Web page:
Yesterday’s off shore tactic taken by Rona II (UK) has seen her reduce the advantage held by Peter von Danzig (Germany) to less than three nautical miles, but Peter von Danzig (Germany) continues to lead.
The fleet leaders have slowed down while the vessels towards the back continue to make good progress in fresher breeze. The battle at the front of the fleet looks set to continue as the skippers and their crews seek to gain maximum boat speed in the lighter conditions.
NOTE: Check out YB Satellite Tracking for the latest information and full placings.
NEWS FROM THE CREW OF SANTA MARIA MANUELA
Saturday 22 April
We left London on Saturday 16 April, leading the fleet of ships on the parade of sail down the Thames to go to Torbay where the race officially starts. Travelling down the Thames we got our first look at the completion and were seen off by many tall ship fans.
Our watches began on the Monday 18 April and we were taught how to steer, navigate and lookout. We anchored in Torbay for 24 hours where Harry, the Sail Training International communications officer came aboard our vessel from the Sea Cadet training ship John Jerwood.
The race was due to start 1700, Wednesday 19 April and we prepared ourselves and the ship by putting up the sails and learning sea shanties (Drunken Sailor). This was the day we also began a group exercise class which is growing bigger every day.
In two weeks’ time Santa Maria Manuela will be 80 years old. She was designed as a fishing vessel to sail across the Atlantic with heavy loads of cod. It is much heavier than other boats and requires more wind to drive her through the water. Her best point of sailing is with the wind from the beam. If the wind is from the stern or any other direction progress is much slower.
We have been kept company by a group of dolphins and today some lucky people saw a whale! We also have a pet bird which we’ve called Fabio. The bird comes and goes during the day.
Our captain showed us his funny side yesterday and played a trick by putting ink around the eye piece of the binoculars. Later we watched the sunset and calculated the sunrise for the following morning. We also learnt how to use a sextant to see the stars and how to use them to find our position.
It has been a great four days since the start, despite someone (who remains nameless) being sick many times in the first 18 hours. This morning our speed was 8.3 knots so if we keep this speed up we will be in Portugal in three to four days.
NEWS FROM THE CREW OF RONA II
Noon, Saturday 22 April
43 26′.26 N 010 13′.56 W (Rounding Cabo Finistere, Northern Spain)
24 HOUR MILEAGE:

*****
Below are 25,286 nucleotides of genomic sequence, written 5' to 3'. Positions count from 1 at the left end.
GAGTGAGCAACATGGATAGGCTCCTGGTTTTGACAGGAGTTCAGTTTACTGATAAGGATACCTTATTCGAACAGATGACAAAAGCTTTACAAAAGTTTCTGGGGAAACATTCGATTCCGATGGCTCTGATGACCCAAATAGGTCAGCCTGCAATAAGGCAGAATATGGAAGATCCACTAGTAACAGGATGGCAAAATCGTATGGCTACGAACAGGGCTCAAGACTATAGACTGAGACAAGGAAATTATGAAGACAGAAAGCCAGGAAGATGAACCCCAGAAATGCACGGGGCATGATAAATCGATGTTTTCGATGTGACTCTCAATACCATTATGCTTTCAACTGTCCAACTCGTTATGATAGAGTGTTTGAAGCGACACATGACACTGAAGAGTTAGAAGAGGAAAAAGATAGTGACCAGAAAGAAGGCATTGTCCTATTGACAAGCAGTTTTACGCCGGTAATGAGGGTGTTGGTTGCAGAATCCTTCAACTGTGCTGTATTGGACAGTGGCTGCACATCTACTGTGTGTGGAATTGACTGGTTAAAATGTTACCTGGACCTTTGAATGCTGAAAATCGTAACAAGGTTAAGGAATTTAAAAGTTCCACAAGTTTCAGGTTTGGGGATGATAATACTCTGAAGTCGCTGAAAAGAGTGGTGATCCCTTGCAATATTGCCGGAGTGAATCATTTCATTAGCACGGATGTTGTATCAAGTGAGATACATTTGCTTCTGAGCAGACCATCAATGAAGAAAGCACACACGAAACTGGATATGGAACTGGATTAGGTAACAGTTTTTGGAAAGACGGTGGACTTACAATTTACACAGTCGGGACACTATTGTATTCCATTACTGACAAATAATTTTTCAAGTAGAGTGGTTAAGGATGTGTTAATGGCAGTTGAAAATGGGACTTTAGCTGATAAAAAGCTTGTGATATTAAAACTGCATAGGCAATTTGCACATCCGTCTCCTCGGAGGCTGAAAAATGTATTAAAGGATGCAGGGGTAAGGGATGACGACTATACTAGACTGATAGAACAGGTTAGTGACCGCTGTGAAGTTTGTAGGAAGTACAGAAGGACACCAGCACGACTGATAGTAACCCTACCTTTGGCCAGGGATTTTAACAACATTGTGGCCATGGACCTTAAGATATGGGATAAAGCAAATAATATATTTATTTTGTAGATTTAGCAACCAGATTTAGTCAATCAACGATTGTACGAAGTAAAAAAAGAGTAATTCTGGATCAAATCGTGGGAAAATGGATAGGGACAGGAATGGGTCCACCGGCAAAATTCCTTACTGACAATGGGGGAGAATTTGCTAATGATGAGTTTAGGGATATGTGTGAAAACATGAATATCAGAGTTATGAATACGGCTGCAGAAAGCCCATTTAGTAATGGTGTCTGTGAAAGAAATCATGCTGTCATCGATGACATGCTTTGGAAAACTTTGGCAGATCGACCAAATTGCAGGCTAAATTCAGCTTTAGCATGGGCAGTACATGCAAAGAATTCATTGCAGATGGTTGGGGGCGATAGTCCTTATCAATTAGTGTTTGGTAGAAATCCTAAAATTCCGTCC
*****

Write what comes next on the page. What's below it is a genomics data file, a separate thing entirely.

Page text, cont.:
248 nautical miles
As Rona entered the Bay of Biscay with the Spinnaker up and storming along at 10 knots the wind began to build. Perhaps time to change sails!!
With a considerably reduced rig, Rona II stormed across the bay, surfing down waves at speeds of up to 16.5 knots keeping an average of 10. This left the crew either smiling or bent over the side feeding the fish. This must have been appreciated because on a couple of occasions we were escorted across the Biscay by dolphins, which raised even the skippers morale!
Friday’s happy hour was the half way point in our Biscay crossing and on skippers orders the ‘mystery box’ was frantically torn open to the delight of the crew. No spoilers on its content but we can confirm there was LEMON CURD! Happy hour’s entertainment was the start of “murder” which is where crew members try to hand specific objects to each other in predetermined areas to try and ‘kill’ them, for example you might have ‘the mate in the cockpit with a clothes hanger’.
Powering into Saturday morning on the back of 30 knot gusts, we left the bay behind us lead to a drop in breeze and wave height making the roller coaster ride turn into more of a Sunday afternoon cruise; an annoying blip in the plan with speeds reduced to fractions of the previous couple of days. But with a variety of sails going up and down the skipper and mate are determined to find the most effective setup. With the sun continuing to shine every day, the drop in wind has caused a mass removal of layers.
Whilst writing this blog the crews favourite cinnamon and honey loaf, with mixed dried fruit, is in the oven. It’s become a white watch specialty with everyone excited for it to be ready.
FOLLOW THE FLEET
Watch the action as it happens and follow the fleet’s progress using YB Satellite Tracking.
You can still be part of this adventure of a lifetime. Berths are available for Race 2 (from Sines to Bermuda) onwards. A limited number of bursaries are available for the Sines to Bermuda leg – with no age restriction! Find out how to apply here.
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